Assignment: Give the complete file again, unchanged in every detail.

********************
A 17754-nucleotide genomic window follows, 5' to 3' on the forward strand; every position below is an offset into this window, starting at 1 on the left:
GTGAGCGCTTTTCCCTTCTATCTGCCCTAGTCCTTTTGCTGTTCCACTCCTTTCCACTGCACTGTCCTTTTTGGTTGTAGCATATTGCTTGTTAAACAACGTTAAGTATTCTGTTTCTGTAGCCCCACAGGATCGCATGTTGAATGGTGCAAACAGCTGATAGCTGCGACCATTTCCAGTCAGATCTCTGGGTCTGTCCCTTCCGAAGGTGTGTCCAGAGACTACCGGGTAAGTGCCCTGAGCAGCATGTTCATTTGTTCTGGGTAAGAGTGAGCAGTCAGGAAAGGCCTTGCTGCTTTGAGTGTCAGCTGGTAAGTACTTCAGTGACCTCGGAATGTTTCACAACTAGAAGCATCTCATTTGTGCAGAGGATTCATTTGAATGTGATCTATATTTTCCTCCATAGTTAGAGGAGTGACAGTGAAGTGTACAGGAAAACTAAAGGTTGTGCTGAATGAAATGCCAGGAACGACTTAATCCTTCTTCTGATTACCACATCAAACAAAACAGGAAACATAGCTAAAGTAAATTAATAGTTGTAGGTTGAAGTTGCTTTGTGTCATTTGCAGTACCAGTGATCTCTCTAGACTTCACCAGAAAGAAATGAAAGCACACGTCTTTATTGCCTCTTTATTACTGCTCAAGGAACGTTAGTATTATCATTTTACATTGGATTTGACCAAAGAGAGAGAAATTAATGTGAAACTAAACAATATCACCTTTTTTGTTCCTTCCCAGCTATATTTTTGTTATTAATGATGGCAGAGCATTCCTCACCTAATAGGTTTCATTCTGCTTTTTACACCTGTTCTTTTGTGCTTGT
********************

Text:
A 17754-nucleotide genomic window follows, 5' to 3' on the forward strand; every position below is an offset into this window, starting at 1 on the left:
GTGAGCGCTTTTCCCTTCTATCTGCCCTAGTCCTTTTGCTGTTCCACTCCTTTCCACTGCACTGTCCTTTTTGGTTGTAGCATATTGCTTGTTAAACAACGTTAAGTATTCTGTTTCTGTAGCCCCACAGGATCGCATGTTGAATGGTGCAAACAGCTGATAGCTGCGACCATTTCCAGTCAGATCTCTGGGTCTGTCCCTTCCGAAGGTGTGTCCAGAGACTACCGGGTAAGTGCCCTGAGCAGCATGTTCATTTGTTCTGGGTAAGAGTGAGCAGTCAGGAAAGGCCTTGCTGCTTTGAGTGTCAGCTGGTAAGTACTTCAGTGACCTCGGAATGTTTCACAACTAGAAGCATCTCATTTGTGCAGAGGATTCATTTGAATGTGATCTATATTTTCCTCCATAGTTAGAGGAGTGACAGTGAAGTGTACAGGAAAACTAAAGGTTGTGCTGAATGAAATGCCAGGAACGACTTAATCCTTCTTCTGATTACCACATCAAACAAAACAGGAAACATAGCTAAAGTAAATTAATAGTTGTAGGTTGAAGTTGCTTTGTGTCATTTGCAGTACCAGTGATCTCTCTAGACTTCACCAGAAAGAAATGAAAGCACACGTCTTTATTGCCTCTTTATTACTGCTCAAGGAACGTTAGTATTATCATTTTACATTGGATTTGACCAAAGAGAGAGAAATTAATGTGAAACTAAACAATATCACCTTTTTTGTTCCTTCCCAGCTATATTTTTGTTATTAATGATGGCAGAGCATTCCTCACCTAATAGGTTTCATTCTGCTTTTTACACCTGTTCTTTTGTGCTTGT